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The Relationship Between Nature and Culture

https://www.thoughtco.com/nature-culture-divide-2670633

thoughtco.com

The Relationship Between Nature and Culture
Here is how studies in the evolutionary development of humans suggests that culture had a role in the biological development of our species.

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Nature vs Culture

Nature vs Culture

Nature is often seen as the opposite of culture - nature cannot be the result of human interference, and cultural development is achieved against nature.

There is also another take on the relationship between nature and culture. Studies suggest that culture is part of the ecological niche.

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Education: An Effort Against Nature

Modern authors such as Jean-Jacques Rousseau saw education as an effort against the tendencies of human nature.

Humans start out with wild dispositions using violence to achieve their desires, be disorganized, and act egotistically. Education uses culture to interfere with our natural tendencies and accomplish the opposite.

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Adapting To The Environments We Live In

Studies in the history of human development show that culture in an anthropological sense is part of adapting to the environmental conditions we live in.

For example, hunting allowed hominoids to move from the forest into the savannah, changing their diet and living habits. The invention of weapons developed into a series of skill sets charaterizing our cultural profile, from butchering tools to ethical rules about the proper use of weapons.

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Culture as an Ecological Niche

Over the past decades, the view that came to be most plausible is that culture is part of the ecological niche within which humans live. Through the ages, we bring our culture along with us.

Our imparting of culture does not seem to be directly related to genetic information. It is also horizontal among individuals within the same generation. You can learn to make lasagna or speak another language even if you have not been exposed to it from the start.

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SIMILAR ARTICLES & IDEAS:

Survival of The Fittest

The famous Charles Darwin theory, 'survival of the fittest' has turned into a cultural cliché. The theory proposes that living beings naturally fight and compete with each other to survive.

T...

Collaborative Interdependence

Hundreds of studies on plants and animal behavior in recent years reveal that living things, including humans, are in reality multispecies events of collaboration and interdependence.

This is seen in the way fungus helps nurture and connect trees, or the way algae and coral form a partnership to create colorful coral reefs.

Life is more complex and collaborative than previously thought.

The Climate Crisis

The recent findings which prove that competition is not natural, at least not more than collaboration, pave the way to think about our relationship with the planet, and the millions of species inhabiting it.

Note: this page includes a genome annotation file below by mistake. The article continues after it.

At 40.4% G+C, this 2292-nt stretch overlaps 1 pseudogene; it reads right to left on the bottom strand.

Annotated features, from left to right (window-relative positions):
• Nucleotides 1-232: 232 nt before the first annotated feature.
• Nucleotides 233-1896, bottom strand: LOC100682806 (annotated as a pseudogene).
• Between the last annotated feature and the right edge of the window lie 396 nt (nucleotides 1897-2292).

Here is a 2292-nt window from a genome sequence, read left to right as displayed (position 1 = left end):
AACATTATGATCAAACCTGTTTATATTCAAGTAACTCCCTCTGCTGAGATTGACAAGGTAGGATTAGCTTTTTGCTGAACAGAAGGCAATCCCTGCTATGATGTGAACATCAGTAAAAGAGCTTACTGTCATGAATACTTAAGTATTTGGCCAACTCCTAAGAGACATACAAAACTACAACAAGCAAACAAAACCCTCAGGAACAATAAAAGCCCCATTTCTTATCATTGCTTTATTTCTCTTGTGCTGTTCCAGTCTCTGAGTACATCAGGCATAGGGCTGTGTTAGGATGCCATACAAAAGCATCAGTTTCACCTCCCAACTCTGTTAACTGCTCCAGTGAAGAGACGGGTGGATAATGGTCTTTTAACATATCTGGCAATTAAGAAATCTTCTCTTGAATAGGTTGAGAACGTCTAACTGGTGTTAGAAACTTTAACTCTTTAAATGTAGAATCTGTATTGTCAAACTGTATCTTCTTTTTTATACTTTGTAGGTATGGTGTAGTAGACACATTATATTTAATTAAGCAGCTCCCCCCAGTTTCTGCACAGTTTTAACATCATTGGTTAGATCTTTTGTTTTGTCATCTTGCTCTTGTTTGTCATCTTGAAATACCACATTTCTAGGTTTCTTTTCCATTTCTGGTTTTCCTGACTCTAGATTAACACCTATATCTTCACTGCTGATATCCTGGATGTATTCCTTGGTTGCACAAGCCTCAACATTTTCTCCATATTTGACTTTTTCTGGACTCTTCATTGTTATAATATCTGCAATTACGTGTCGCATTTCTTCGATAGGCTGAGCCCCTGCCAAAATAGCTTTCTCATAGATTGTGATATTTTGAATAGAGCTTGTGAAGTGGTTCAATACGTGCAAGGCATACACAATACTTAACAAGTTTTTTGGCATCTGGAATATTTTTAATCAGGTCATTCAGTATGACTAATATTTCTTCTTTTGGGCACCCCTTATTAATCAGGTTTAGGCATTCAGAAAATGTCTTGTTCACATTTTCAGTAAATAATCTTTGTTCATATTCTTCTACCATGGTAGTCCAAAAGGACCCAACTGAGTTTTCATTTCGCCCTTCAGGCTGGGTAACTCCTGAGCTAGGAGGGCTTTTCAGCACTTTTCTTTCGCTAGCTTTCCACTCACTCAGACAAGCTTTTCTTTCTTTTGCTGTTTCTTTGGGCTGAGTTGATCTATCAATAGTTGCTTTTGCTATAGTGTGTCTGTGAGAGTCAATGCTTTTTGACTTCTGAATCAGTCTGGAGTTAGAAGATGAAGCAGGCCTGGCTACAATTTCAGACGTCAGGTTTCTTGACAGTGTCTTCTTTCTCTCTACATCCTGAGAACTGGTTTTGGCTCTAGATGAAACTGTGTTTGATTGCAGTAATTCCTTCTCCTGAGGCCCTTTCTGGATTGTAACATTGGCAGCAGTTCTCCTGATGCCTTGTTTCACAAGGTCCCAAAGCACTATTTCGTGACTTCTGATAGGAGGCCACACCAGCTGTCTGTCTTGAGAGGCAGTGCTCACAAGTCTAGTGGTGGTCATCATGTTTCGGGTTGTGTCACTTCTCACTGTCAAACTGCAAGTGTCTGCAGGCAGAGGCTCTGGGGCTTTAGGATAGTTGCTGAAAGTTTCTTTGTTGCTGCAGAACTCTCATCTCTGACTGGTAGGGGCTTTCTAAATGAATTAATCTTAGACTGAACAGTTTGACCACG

Environmentalists are tackling the climate crisis assume that people are by nature bound to harm ecology, and will consume and plunder the natural resources. This leaves them with a narrow set of solutions to control the crisis.

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When civilizations collapse

When civilizations collapse

Looking at the rise and fall of historical civilizations, the forces that precipitate or delay a collapse can tell us about our own.

We can define collapse as a rapid and enduring l...

We're not immune to collapse

Societies of the past and present are just complex systems comprising of people and technology.

Although we have better technologies, we are not immune to the threats that faced our ancestors. If anything, our technological abilities bring more challenges. Our globalized economic system may be more likely to cause a crisis to spread.

A roadmap of past collapses

Although there is no conclusive explanation of why civilizations collapse, there are factors that can contribute.

  • Climatic change can result in disaster, resulting in crop failure, starvation, and desertification. The Akkadians, the Mayan, the Roman Empire, and many others coincided with abrupt climatic changes.
  • Ecological collapse theory: When societies overdo the carrying capacity of their environment, e.g., excessive deforestation, water pollution, soil degradation, and the loss of biodiversity.
  • Inequality and oligarchy: As a population increases, the supply of labor outstrips demand, workers become cheap and society top-heavy. Political violence follows.
  • Complexity: Accumulated complexity and bureaucracy eventually leads to collapse. The returns from complexity eventually reach a point of diminishing returns, causing collapse.
  • External shocks: War, natural disasters, famine, and plagues. The Aztec Empire was brought to its knees by Spanish invaders. Early agrarian states were passing due to deadly epidemics.
  • Randomness: Collapse is often random and independent of age.

Microbes

Research found the following difference in stomach microbes of different individuals:

  • Intestinal microbes of people living in villages, having a natural diet, are much more complex, and ...

Wrong Baseline Data

Due to the new kinds of microbes discovered in villagers, all the previous research on diet and microbes, which used the baseline data of the Western civilization microbe, thought to be the healthy and normal microbe, is now incorrect. 

Digesting Fibre

The Western world has stomach microbial communities that could digest junk food and might re-diversify and recover (to a limited extent) if we just ate more whole grains and veggies.